More people are cooking at home, and plan to continue post-pandemic as their skills increase; half partook in a pandemic food trend, with banana bread topping the list
VANCOUVER, BRITISH COLUMBIA — New research from Rouxbe, the leading online culinary school, found that over the past year, the pandemic has turned more Americans into home chefs. Based on survey responses from 1,000 individuals, nearly 7 in 10 (69%) cook at home four or more nights a week, compared to 56 percent who said the same in 2019. The number of people who said that they never cook has declined from 12 percent in 2019 to less than 2 percent today.
“There is no doubt that the pandemic has impacted nearly every aspect of our lives, but spending more time in the kitchen is perhaps one that will prove to be beneficial in the long run,” said Ken Rubin, Chief Culinary Officer at Rouxbe. “Becoming more comfortable cooking for ourselves is a gift that will remain, and we hope more people will recognize that foundational cooking skills are the key to confidence in the kitchen.”
Post-pandemic, a quarter (27%) believe they will continue to cook more from home than they did previously. The top reasons for this shift include:
- Realizing how much money can be saved
- Becoming a better cook, which has lead to being able to make meals more quickly
- Becoming a better cook; the quality of food increased
- It is relaxing
- It has become a hobby/passion
While many have improved their skills, there is room for improvement. The top three areas individuals would like to improve include making healthy meals, making quick meals and baking. In terms of specific meals, dinner ranked first for what most people want to get better at preparing, followed by lunch to take to work/school and desserts.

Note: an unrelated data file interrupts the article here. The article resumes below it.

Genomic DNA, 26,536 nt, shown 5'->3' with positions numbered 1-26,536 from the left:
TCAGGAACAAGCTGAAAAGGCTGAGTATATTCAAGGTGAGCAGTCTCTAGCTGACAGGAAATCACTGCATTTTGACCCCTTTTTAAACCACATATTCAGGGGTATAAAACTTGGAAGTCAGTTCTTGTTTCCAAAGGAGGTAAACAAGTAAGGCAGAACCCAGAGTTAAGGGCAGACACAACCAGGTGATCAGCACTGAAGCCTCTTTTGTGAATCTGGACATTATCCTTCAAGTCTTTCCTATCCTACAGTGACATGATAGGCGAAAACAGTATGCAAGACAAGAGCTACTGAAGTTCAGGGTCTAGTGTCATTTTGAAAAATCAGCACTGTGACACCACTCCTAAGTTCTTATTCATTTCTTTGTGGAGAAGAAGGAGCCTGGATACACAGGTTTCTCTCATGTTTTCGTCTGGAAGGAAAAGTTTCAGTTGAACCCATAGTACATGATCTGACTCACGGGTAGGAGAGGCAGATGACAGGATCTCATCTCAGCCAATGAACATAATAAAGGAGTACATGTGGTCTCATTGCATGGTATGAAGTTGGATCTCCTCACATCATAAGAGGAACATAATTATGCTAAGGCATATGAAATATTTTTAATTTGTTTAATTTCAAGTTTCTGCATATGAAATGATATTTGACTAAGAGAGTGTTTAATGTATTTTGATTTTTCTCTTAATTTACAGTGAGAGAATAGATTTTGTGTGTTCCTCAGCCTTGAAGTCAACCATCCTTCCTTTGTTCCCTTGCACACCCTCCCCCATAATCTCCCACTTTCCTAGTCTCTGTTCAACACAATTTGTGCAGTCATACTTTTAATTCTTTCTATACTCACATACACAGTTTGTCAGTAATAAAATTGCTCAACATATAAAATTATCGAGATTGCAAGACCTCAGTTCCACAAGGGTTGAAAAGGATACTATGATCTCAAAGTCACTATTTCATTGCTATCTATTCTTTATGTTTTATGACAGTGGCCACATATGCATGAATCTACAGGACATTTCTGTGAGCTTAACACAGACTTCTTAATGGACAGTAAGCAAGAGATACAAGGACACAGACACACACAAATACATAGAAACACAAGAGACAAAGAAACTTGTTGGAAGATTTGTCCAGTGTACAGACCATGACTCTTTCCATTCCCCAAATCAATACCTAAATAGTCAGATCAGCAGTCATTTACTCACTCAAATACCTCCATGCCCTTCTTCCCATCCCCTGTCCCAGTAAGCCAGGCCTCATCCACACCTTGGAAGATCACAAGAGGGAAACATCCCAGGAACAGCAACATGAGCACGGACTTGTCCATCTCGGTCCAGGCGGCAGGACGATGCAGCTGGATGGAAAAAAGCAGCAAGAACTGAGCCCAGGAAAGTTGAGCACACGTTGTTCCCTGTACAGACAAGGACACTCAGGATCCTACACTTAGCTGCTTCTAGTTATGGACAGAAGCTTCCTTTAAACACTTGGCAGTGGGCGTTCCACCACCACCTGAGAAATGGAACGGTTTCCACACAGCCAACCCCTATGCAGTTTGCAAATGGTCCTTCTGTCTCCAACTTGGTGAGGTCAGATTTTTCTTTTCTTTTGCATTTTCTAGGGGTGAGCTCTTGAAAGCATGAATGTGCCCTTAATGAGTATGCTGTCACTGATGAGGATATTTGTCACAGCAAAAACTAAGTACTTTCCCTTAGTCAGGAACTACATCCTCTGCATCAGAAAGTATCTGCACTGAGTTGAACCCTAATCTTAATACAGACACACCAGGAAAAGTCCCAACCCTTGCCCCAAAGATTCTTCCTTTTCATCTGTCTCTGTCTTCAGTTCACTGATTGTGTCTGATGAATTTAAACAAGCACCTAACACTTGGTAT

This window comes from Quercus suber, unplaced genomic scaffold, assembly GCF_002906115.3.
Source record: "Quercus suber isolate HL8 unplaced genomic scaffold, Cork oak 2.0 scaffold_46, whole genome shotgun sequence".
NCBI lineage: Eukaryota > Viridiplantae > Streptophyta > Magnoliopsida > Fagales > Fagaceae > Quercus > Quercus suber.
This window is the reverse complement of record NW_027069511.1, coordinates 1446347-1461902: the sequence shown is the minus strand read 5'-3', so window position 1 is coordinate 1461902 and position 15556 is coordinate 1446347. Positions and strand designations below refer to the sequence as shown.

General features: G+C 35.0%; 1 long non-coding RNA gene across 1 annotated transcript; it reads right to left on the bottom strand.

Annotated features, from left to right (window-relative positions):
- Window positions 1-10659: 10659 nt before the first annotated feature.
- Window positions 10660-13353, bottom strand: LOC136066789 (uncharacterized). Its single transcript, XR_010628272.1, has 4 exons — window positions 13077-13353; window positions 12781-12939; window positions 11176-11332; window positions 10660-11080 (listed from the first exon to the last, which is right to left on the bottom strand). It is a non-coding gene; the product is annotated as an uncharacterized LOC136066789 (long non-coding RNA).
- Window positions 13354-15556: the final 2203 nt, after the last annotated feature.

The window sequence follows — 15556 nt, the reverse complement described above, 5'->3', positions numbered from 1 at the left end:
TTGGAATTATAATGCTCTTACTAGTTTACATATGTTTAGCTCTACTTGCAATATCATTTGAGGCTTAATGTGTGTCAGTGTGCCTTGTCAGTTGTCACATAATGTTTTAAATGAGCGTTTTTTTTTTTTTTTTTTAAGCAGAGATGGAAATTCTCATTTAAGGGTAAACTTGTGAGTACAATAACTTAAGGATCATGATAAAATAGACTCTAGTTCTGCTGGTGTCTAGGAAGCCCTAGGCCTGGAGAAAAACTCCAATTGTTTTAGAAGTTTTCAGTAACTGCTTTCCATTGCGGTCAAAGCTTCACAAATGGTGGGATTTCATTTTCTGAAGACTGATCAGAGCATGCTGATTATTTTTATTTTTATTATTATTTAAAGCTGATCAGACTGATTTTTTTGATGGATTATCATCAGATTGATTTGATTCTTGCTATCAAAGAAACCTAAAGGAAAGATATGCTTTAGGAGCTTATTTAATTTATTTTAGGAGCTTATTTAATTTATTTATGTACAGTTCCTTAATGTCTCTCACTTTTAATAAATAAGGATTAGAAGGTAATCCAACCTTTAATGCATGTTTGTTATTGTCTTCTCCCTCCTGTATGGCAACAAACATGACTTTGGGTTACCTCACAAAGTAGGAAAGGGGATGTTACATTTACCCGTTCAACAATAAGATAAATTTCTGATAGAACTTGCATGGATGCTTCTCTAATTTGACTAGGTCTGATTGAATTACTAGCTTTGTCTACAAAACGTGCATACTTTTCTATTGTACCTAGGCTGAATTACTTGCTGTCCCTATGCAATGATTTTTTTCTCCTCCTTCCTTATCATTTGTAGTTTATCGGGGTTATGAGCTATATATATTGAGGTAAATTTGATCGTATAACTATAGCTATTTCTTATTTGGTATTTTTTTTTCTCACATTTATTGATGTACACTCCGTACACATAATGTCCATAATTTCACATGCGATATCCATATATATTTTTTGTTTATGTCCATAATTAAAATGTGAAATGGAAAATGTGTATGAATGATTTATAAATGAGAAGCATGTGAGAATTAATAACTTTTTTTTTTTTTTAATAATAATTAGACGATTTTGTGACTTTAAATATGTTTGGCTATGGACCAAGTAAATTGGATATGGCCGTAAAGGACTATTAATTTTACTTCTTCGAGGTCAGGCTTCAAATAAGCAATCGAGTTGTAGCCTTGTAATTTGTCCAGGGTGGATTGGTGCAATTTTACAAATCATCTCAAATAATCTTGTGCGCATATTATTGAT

A Generational Divide
The pandemic itself affected age groups differently, including what people felt safe doing, which impacted the time spent cooking from home.
- 47% of those 60+ say over the past year they have cooked dinner at home 6-7 nights a week; just 21% of those 18-29 say the same.
- However, younger people expressed greater knowledge gained. Nearly 40% of 18-29-year-olds said they will cook more post-pandemic due to the skills they’ve obtained; just 19% of those 60+ said the same.
- 18-29-year-olds have a desire to learn basic cooking skills (34%) along with the skills to produce quick meals (44%) versus just 18% and 31% of those 60+ say the same, respectively.
Following the Trends
Over the last year, there have been a number of pandemic food and drink fads that went viral, as people spent more time at home looking for ways to occupy themselves. Half of those surveyed (55%) partook in at least one quarantine-fad food, with banana bread topping the list.
These trends were primarily driven by social media – with at-home-chefs showing off their creations. As younger generations spend more time with this type of media, nearly 70 percent of those 18-29 tried a quarantine food fad; just 27 percent of those 60+ did the same.
“While much of our time in the kitchen this past year was done out of necessity vs. desire, it’s clear from these results that acquiring new skills does drive people to want to cook more,” continued Rubin. “Building confidence in the kitchen has been at the core of Rouxbe since its inception, and we hope more individuals will seek out learning new skills as we all move forward together.”
Rouxbe, the world’s leading online culinary school, was founded in 2005 to train people of all abilities to become better, more confident — even healthier — cooks in kitchens around the world. With high definition videos, world-class instructors, peer support and interactive assignments, Rouxbe has set the bar as the new standard in culinary education; providing certificate-level instruction not only to quality restaurants and hospitality organizations but also to serious home cooks and career changers. Rouxbe’s revolutionary online platform delivers cutting-edge e-learning solutions that drive and measure learning outcomes and engagement while providing effective, lower-cost alternatives for training professional cooks. Rouxbe programs are also recognized by both the American Culinary Federation Education Foundation and by WorldChefs as approved training programs.